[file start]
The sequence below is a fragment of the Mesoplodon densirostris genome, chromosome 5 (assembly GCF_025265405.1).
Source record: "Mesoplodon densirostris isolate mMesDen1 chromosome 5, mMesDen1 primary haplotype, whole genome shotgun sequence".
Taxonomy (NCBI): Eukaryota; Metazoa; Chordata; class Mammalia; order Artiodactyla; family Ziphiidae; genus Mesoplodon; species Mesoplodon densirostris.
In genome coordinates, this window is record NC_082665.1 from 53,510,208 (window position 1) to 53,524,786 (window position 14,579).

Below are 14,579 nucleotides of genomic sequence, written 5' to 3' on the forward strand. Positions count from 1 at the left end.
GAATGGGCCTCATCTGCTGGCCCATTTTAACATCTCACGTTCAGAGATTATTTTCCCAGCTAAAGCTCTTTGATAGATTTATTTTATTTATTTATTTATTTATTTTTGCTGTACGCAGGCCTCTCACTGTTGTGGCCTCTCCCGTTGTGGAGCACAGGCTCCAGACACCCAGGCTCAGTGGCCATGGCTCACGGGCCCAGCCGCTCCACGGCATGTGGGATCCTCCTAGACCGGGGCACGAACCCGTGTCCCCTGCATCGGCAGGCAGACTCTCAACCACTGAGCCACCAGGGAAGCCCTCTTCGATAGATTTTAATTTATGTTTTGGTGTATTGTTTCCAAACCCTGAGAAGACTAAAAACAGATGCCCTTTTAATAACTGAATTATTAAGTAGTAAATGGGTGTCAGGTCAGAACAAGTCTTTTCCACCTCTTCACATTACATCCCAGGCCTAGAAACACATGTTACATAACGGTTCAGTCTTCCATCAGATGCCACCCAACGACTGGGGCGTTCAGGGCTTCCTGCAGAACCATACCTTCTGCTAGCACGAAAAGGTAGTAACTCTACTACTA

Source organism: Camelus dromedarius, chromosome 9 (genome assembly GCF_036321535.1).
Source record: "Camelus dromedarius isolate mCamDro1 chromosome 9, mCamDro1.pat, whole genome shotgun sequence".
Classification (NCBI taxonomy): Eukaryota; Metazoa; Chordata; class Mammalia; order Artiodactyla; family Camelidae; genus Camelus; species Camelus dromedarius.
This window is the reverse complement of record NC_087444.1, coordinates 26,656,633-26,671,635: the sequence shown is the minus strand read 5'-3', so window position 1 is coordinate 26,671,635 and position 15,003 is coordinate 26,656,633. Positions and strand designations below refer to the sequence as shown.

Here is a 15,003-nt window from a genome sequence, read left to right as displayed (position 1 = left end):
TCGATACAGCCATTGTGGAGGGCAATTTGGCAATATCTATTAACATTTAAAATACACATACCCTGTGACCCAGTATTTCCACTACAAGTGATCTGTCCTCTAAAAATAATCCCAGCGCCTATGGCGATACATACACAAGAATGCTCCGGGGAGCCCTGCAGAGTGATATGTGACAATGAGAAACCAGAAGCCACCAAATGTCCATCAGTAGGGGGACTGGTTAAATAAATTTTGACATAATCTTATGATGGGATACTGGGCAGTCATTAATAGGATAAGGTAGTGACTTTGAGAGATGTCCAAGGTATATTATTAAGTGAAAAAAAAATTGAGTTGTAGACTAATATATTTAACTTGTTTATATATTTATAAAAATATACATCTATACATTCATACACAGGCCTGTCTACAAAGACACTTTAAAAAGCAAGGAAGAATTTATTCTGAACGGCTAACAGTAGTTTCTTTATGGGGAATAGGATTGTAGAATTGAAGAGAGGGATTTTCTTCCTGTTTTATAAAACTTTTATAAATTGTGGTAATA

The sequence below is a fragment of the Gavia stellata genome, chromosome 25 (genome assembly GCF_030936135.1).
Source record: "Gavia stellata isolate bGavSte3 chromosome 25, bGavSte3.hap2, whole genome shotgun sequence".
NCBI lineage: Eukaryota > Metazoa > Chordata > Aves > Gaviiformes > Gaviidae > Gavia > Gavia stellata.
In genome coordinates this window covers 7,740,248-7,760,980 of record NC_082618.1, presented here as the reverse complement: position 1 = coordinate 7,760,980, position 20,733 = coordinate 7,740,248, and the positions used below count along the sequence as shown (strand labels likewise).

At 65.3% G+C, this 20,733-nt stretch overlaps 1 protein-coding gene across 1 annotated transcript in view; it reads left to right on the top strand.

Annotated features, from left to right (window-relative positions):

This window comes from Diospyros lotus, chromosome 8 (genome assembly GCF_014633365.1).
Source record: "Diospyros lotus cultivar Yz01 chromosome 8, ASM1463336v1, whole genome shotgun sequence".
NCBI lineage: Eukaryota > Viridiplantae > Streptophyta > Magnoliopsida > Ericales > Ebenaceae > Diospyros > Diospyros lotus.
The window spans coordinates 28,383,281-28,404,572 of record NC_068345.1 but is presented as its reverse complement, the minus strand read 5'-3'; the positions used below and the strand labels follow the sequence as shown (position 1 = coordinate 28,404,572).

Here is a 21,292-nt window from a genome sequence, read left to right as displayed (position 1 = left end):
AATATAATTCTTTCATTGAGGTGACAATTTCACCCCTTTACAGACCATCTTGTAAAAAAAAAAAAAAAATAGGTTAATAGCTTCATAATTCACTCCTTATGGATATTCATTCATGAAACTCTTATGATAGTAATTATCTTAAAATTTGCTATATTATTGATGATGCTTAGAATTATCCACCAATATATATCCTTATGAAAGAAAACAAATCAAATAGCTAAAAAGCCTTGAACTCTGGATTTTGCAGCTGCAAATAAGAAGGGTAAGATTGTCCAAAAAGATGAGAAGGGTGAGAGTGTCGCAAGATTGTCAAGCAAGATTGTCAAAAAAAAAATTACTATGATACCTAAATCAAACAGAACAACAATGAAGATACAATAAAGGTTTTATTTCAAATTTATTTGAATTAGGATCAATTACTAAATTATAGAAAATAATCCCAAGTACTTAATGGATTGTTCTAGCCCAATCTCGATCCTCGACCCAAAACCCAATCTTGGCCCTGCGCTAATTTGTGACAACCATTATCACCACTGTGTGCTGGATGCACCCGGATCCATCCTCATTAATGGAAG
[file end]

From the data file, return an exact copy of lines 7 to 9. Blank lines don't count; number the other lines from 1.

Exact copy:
Source organism: Camelus dromedarius, chromosome 9 (genome assembly GCF_036321535.1).
Source record: "Camelus dromedarius isolate mCamDro1 chromosome 9, mCamDro1.pat, whole genome shotgun sequence".
Classification (NCBI taxonomy): Eukaryota; Metazoa; Chordata; class Mammalia; order Artiodactyla; family Camelidae; genus Camelus; species Camelus dromedarius.